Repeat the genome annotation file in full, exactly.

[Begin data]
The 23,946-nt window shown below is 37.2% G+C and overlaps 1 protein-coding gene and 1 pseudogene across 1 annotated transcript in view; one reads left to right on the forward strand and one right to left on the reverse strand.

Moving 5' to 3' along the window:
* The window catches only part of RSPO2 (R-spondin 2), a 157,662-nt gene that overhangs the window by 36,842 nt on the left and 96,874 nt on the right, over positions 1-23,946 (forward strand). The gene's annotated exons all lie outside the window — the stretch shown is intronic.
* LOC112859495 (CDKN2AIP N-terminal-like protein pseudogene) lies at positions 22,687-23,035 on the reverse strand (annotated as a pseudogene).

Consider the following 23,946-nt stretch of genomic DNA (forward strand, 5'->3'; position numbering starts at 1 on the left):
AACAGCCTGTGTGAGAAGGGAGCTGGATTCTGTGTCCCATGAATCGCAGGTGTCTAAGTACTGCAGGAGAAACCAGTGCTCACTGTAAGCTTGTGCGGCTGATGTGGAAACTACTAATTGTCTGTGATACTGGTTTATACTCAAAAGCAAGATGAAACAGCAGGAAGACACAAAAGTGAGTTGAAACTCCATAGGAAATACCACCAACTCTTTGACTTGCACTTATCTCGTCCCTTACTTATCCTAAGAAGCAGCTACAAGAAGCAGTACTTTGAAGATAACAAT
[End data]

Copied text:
The 23,946-nt window shown below is 37.2% G+C and overlaps 1 protein-coding gene and 1 pseudogene across 1 annotated transcript in view; one reads left to right on the forward strand and one right to left on the reverse strand.

Moving 5' to 3' along the window:
* The window catches only part of RSPO2 (R-spondin 2), a 157,662-nt gene that overhangs the window by 36,842 nt on the left and 96,874 nt on the right, over positions 1-23,946 (forward strand). The gene's annotated exons all lie outside the window — the stretch shown is intronic.
* LOC112859495 (CDKN2AIP N-terminal-like protein pseudogene) lies at positions 22,687-23,035 on the reverse strand (annotated as a pseudogene).

Consider the following 23,946-nt stretch of genomic DNA (forward strand, 5'->3'; position numbering starts at 1 on the left):
AACAGCCTGTGTGAGAAGGGAGCTGGATTCTGTGTCCCATGAATCGCAGGTGTCTAAGTACTGCAGGAGAAACCAGTGCTCACTGTAAGCTTGTGCGGCTGATGTGGAAACTACTAATTGTCTGTGATACTGGTTTATACTCAAAAGCAAGATGAAACAGCAGGAAGACACAAAAGTGAGTTGAAACTCCATAGGAAATACCACCAACTCTTTGACTTGCACTTATCTCGTCCCTTACTTATCCTAAGAAGCAGCTACAAGAAGCAGTACTTTGAAGATAACAAT